How much should business affect our considerations of art?
More For Our Consideration
- Will country music be the savior of The Voice?
- The 5th Wave is a deeply annoying read—and one of the year’s best YA books
- Musical teen idols deserve more respect than they currently get
- Why Game Of Thrones’ Red Wedding packs such an emotional impact
- Comics, Coltrane, and Cthulhu: The vital importance of pop-culture mentors
After about 30 minutes of diatribe, one of the two performers who was denouncing my work arrived at a sort of thesis statement: “You shouldn’t review podcasts because no one gets paid for them.”
The films, TV shows, music, and books The A.V. Club reviews are all fair game, his argument went, because all the people involved in them were paid for their work. That certainly isn’t the case in real life—not everyone gets paid—but he wasn’t hearing it. He was too busy telling me that a couple of negative reviews in our Podmass feature about him had “seriously damaged” his career, and he suggested that our weekly podcast roundup was all that stood between him and a TV show. I tried to reason with him, because the dogs at Hot Doug’s are worth the long lines, even if you’re next to someone who tells you, repeatedly, that you’ve nearly ruined his livelihood. Although he and his similarly aggrieved friend were avid Podmass readers, they said the concept of reviewing podcasts was faulty, because no one should be judged for something they do for free.
I’ve heard a lot of criticism that supposedly invalidates individual A.V. Club reviews, but never because of what the person on the other end of it was paid. If their pro bono podcasting exempts them from critical scrutiny, then does someone like Jimmy Pardo, who charges for Never Not Funny, deserve extra-rigorous examination? Extrapolating from there, should we grade Mark Duplass on a curve because he pulls down a lot less per film than Leonardo DiCaprio?
The money behind a project can and does influence what people think of it. That occurs most frequently with big-budget films, particularly if they don’t do well. Few reviews of the science-fiction flop John Carter, which cost a reported $250 to $300 million, failed to mention its astronomical budget. (“At $300 million, Disney’s John Carter is trash for cash,” crowed the subhead in the New York Post’s review.) For that kind of money, the thinking goes, it’d better be good.
On the low-budget end of the spectrum, people tend to be a lot more forgiving. Clerks’ stilted acting gets a pass, even when it occasionally makes Kevin Smith’s debut film difficult to watch. As Tasha Robinson pointed out when she and I talked about this phenomenon, people discussing Robert Rodriguez’s El Mariachi are practically bound by law to mention the film cost only $7,000 to make. Adjusting its $15,000 for inflation, Paranormal Activity probably cost about the same, but has gone on to become a massively successful franchise while maintaining the low-budget look of its first installment.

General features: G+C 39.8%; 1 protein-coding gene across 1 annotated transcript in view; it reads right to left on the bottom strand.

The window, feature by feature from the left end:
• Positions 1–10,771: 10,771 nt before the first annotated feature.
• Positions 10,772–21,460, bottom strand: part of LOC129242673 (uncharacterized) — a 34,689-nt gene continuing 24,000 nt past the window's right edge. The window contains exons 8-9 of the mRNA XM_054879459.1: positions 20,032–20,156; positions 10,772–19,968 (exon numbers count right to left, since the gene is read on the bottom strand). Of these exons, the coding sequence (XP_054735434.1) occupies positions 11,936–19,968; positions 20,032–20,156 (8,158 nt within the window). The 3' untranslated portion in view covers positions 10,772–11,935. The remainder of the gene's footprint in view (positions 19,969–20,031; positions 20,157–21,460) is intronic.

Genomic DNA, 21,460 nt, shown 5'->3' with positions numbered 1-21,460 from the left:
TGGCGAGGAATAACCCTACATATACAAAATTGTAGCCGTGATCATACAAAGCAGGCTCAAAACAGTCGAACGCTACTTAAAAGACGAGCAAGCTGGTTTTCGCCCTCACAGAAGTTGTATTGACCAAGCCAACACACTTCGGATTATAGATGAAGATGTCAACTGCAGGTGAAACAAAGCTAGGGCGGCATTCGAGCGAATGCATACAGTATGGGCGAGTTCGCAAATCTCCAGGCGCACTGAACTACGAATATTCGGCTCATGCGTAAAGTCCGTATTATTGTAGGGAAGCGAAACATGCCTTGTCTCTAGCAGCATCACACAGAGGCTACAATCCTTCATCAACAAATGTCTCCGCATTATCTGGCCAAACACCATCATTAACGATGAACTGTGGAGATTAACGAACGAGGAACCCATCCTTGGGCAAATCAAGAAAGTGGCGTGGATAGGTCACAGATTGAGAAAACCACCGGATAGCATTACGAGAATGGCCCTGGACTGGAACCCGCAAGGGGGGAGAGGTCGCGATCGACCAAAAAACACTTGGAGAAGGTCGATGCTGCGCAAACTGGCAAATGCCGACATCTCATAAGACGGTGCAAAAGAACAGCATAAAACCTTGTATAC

HBO’s short-lived horseracing series Luck clearly wasn’t cheap, thanks to its setting and the attached big names. (Luck’s high budget and low ratings likely assisted HBO’s decision to cancel the series after a string of horse deaths.) Dustin Hoffman probably made a lot more money for his role in Luck than Louis C.K. makes for creating, starring in, directing, and until recently, editing the much more modestly budgeted Louie. Luck had hype, Louie has scrappiness. The former fuels backlashes (as Luck learned); the latter makes audiences more forgiving—to a point.
Because nothing will save something that simply isn’t good, big budget or no budget. We tend to use money to reinforce our feelings—bad (“It’s astounding that John Carter cost $300 million and was still that bad”) and good (“Can you believe Brick was made for only $475,000?”)—but it doesn’t dictate the discussion. Nor should it, whether James Cameron spends several hundred million dollars to make Avatar or someone invests a couple hundred bucks on equipment to start a podcast.
Podcasts obviously aren’t movies, and The A.V. Club doesn’t treat the two media the same way. (Films get long, individual reviews with letter grades; podcasts get a short paragraph and no letter grade, and are grouped into a large feature that compiles a couple dozen of them.) Relatively few films find distribution every year, much less make it into multiplexes, but thousands of new episodes of podcasts are released every day. It’s a thriving, fascinating medium, and Podmass helps A.V. Club readers not only know what may interest them, but also what they should make time to hear this week.
Money aside, maybe the real commodity here is time. Tasha put it nicely: Considering the public has never had more options, maybe one of the big tests with art these days is how well it spends people’s time, not how much it cost to produce or what the people making it were paid. Everything can’t get an “A” simply because of the effort that went into creating it.
Or the money/lack of money behind it. Whether artists have a film currently in theaters or a podcast available in the iTunes store, they’re releasing something into the world. They can’t ask the world to consider their bank accounts before forming an opinion on it.